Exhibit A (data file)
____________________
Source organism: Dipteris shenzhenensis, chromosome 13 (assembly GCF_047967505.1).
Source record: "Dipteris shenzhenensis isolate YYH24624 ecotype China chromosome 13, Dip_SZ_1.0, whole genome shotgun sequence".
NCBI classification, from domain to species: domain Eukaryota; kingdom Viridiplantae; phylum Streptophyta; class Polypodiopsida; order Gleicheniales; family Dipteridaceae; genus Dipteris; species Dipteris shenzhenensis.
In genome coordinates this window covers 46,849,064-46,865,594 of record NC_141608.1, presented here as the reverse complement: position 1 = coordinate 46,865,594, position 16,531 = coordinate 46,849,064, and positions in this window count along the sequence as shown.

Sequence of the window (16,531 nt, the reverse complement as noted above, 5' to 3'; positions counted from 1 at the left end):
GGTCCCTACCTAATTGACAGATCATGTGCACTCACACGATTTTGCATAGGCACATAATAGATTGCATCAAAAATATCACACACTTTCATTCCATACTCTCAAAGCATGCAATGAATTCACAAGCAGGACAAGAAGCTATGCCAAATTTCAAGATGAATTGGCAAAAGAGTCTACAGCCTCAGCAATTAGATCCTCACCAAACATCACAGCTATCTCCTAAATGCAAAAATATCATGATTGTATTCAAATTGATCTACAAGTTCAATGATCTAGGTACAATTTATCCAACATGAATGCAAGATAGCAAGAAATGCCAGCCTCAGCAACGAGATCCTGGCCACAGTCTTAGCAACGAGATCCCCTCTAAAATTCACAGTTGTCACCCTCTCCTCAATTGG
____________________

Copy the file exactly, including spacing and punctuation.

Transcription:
Source organism: Dipteris shenzhenensis, chromosome 13 (assembly GCF_047967505.1).
Source record: "Dipteris shenzhenensis isolate YYH24624 ecotype China chromosome 13, Dip_SZ_1.0, whole genome shotgun sequence".
NCBI classification, from domain to species: domain Eukaryota; kingdom Viridiplantae; phylum Streptophyta; class Polypodiopsida; order Gleicheniales; family Dipteridaceae; genus Dipteris; species Dipteris shenzhenensis.
In genome coordinates this window covers 46,849,064-46,865,594 of record NC_141608.1, presented here as the reverse complement: position 1 = coordinate 46,865,594, position 16,531 = coordinate 46,849,064, and positions in this window count along the sequence as shown.

Sequence of the window (16,531 nt, the reverse complement as noted above, 5' to 3'; positions counted from 1 at the left end):
GGTCCCTACCTAATTGACAGATCATGTGCACTCACACGATTTTGCATAGGCACATAATAGATTGCATCAAAAATATCACACACTTTCATTCCATACTCTCAAAGCATGCAATGAATTCACAAGCAGGACAAGAAGCTATGCCAAATTTCAAGATGAATTGGCAAAAGAGTCTACAGCCTCAGCAATTAGATCCTCACCAAACATCACAGCTATCTCCTAAATGCAAAAATATCATGATTGTATTCAAATTGATCTACAAGTTCAATGATCTAGGTACAATTTATCCAACATGAATGCAAGATAGCAAGAAATGCCAGCCTCAGCAACGAGATCCTGGCCACAGTCTTAGCAACGAGATCCCCTCTAAAATTCACAGTTGTCACCCTCTCCTCAATTGG